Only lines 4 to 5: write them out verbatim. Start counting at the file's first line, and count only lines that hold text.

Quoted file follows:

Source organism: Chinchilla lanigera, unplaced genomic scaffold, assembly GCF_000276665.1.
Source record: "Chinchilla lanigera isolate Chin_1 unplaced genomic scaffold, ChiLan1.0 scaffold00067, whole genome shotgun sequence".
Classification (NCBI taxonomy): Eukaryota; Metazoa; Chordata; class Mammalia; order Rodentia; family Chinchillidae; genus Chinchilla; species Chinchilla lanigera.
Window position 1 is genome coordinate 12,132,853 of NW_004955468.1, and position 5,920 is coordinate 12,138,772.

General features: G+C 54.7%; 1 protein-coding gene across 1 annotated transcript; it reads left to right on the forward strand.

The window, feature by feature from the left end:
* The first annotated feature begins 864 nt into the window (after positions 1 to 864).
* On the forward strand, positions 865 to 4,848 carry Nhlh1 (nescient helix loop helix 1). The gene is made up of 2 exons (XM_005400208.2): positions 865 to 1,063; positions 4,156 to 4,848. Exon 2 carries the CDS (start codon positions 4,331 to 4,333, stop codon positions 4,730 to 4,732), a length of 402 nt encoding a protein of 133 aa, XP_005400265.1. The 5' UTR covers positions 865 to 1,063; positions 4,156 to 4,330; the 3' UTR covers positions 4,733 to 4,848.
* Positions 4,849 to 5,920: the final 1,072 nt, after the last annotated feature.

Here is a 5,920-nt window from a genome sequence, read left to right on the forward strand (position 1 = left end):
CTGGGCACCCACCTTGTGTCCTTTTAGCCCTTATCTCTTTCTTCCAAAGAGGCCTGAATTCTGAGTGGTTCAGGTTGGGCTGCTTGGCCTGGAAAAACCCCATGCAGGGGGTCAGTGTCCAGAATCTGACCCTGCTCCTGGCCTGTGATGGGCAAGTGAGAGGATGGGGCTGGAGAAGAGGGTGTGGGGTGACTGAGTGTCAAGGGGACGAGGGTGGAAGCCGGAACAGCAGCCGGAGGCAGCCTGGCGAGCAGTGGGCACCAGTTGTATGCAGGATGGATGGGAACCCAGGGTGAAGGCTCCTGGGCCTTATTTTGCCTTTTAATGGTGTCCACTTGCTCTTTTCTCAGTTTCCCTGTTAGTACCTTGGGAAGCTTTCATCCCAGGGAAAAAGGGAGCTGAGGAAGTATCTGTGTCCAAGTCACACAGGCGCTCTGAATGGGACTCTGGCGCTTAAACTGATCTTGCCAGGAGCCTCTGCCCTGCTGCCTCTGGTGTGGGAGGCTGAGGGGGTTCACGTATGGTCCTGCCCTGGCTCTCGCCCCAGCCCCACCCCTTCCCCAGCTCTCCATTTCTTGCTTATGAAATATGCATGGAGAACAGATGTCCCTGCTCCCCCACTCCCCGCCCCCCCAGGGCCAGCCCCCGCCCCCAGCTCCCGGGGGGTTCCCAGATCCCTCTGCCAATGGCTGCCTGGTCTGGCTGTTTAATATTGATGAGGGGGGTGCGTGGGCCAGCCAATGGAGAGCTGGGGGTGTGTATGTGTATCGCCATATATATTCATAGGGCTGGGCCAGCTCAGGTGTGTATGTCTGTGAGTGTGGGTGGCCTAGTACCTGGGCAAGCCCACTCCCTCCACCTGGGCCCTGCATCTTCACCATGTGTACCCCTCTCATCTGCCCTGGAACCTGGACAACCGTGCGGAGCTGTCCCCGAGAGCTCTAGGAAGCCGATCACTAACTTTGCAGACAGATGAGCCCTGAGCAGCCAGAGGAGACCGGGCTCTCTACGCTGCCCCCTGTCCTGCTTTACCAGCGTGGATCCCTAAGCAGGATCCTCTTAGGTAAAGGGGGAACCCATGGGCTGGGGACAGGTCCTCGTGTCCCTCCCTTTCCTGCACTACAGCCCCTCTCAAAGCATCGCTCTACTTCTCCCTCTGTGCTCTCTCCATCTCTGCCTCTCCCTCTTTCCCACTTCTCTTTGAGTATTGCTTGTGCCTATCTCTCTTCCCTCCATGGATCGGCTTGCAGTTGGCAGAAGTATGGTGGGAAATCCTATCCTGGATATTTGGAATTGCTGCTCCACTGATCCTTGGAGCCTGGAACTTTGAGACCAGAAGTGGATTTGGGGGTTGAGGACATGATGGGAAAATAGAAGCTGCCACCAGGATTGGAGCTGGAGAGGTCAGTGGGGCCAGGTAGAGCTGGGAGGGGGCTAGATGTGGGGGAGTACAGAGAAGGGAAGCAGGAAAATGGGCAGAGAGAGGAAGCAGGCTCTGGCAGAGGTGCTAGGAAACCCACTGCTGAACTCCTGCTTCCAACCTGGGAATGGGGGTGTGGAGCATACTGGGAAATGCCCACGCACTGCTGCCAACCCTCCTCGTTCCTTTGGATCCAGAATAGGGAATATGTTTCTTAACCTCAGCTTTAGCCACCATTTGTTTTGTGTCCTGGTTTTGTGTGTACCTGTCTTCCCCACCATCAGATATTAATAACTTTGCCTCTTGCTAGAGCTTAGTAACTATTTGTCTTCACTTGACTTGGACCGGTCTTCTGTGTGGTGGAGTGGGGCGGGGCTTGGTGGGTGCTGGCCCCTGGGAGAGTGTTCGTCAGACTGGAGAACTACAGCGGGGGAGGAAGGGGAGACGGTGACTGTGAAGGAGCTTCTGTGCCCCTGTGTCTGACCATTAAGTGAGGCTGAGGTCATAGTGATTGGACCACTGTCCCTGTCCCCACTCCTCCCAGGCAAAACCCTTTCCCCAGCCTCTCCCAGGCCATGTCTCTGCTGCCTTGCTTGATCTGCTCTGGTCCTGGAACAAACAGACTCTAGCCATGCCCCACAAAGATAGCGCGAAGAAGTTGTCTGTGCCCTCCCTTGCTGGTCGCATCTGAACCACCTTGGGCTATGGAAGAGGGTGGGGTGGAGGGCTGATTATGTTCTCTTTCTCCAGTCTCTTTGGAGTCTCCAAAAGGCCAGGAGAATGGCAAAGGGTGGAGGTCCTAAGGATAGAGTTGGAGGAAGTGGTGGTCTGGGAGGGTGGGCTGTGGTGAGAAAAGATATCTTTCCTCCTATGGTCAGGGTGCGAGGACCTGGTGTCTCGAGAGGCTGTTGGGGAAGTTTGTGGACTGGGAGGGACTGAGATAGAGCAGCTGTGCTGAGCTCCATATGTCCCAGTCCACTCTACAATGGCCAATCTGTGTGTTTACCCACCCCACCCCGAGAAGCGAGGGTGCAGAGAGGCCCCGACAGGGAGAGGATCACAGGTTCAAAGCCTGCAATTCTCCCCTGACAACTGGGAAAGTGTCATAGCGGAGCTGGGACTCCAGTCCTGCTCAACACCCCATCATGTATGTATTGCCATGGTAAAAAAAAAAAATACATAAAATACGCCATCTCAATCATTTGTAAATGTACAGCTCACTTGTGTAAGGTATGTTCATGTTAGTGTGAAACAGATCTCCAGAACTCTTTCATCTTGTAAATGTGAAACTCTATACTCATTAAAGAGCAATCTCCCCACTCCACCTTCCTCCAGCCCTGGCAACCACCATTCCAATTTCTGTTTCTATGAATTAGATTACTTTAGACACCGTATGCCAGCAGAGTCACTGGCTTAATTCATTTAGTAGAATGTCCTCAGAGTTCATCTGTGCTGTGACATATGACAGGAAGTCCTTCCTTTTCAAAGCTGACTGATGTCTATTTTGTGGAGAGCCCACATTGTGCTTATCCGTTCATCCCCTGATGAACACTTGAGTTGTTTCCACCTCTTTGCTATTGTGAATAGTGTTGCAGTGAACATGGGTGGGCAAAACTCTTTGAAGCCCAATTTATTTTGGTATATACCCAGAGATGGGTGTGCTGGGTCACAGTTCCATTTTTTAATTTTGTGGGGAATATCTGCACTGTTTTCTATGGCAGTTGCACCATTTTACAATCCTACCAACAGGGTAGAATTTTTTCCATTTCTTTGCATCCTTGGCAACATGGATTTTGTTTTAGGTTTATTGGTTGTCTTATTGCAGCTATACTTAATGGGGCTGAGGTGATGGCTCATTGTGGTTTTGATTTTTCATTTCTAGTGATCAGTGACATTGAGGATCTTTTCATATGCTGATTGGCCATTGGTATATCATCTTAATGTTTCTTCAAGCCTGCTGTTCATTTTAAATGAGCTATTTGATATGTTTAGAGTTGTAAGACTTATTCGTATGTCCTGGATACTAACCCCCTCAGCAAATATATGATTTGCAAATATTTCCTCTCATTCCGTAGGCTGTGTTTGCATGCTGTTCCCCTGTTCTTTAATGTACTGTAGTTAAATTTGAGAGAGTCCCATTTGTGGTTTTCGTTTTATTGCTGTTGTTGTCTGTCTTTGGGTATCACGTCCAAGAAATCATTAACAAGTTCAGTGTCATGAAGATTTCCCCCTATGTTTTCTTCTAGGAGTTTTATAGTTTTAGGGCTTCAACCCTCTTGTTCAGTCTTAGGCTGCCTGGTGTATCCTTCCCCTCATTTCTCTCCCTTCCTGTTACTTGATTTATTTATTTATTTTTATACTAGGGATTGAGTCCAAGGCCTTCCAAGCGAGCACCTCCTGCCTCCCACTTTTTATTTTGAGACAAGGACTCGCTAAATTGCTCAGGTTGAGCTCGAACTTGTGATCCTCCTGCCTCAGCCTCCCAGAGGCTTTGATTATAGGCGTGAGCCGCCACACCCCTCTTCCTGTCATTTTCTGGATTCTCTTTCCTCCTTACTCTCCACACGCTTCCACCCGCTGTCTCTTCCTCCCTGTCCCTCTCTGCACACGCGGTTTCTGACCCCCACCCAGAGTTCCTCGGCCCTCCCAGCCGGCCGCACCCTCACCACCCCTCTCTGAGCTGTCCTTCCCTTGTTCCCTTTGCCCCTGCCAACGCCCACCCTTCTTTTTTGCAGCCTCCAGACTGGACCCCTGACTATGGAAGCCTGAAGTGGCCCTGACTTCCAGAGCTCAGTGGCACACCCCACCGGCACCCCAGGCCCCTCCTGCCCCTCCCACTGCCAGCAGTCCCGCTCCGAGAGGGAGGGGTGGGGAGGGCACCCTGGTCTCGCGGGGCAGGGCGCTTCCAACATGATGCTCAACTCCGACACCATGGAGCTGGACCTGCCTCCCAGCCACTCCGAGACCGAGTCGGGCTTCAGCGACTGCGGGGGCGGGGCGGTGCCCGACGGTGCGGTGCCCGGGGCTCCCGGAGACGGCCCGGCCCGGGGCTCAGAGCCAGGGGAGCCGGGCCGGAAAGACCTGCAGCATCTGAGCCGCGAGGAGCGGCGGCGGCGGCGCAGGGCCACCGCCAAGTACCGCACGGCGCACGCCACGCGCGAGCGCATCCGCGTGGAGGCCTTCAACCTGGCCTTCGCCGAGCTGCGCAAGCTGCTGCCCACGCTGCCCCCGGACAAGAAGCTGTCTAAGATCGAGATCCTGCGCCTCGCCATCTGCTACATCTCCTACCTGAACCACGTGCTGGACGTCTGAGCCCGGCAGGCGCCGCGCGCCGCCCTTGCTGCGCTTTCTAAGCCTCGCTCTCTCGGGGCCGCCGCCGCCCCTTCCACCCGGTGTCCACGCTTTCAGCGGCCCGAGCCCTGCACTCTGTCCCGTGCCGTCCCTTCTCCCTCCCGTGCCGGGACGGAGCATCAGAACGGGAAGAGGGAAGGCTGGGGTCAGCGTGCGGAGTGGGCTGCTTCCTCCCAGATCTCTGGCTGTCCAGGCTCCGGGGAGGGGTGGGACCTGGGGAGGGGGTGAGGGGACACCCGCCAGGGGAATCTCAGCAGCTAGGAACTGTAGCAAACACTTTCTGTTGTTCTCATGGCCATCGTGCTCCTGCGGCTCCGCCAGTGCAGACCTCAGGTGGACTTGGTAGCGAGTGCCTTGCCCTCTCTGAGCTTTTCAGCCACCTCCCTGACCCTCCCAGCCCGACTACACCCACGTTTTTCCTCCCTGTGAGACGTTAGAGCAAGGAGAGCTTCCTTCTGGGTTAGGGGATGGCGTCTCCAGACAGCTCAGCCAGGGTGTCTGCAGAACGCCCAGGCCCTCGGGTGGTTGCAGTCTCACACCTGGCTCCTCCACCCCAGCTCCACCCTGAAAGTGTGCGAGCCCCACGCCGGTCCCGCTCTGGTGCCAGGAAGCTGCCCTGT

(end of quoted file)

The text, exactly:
Window position 1 is genome coordinate 12,132,853 of NW_004955468.1, and position 5,920 is coordinate 12,138,772.

General features: G+C 54.7%; 1 protein-coding gene across 1 annotated transcript; it reads left to right on the forward strand.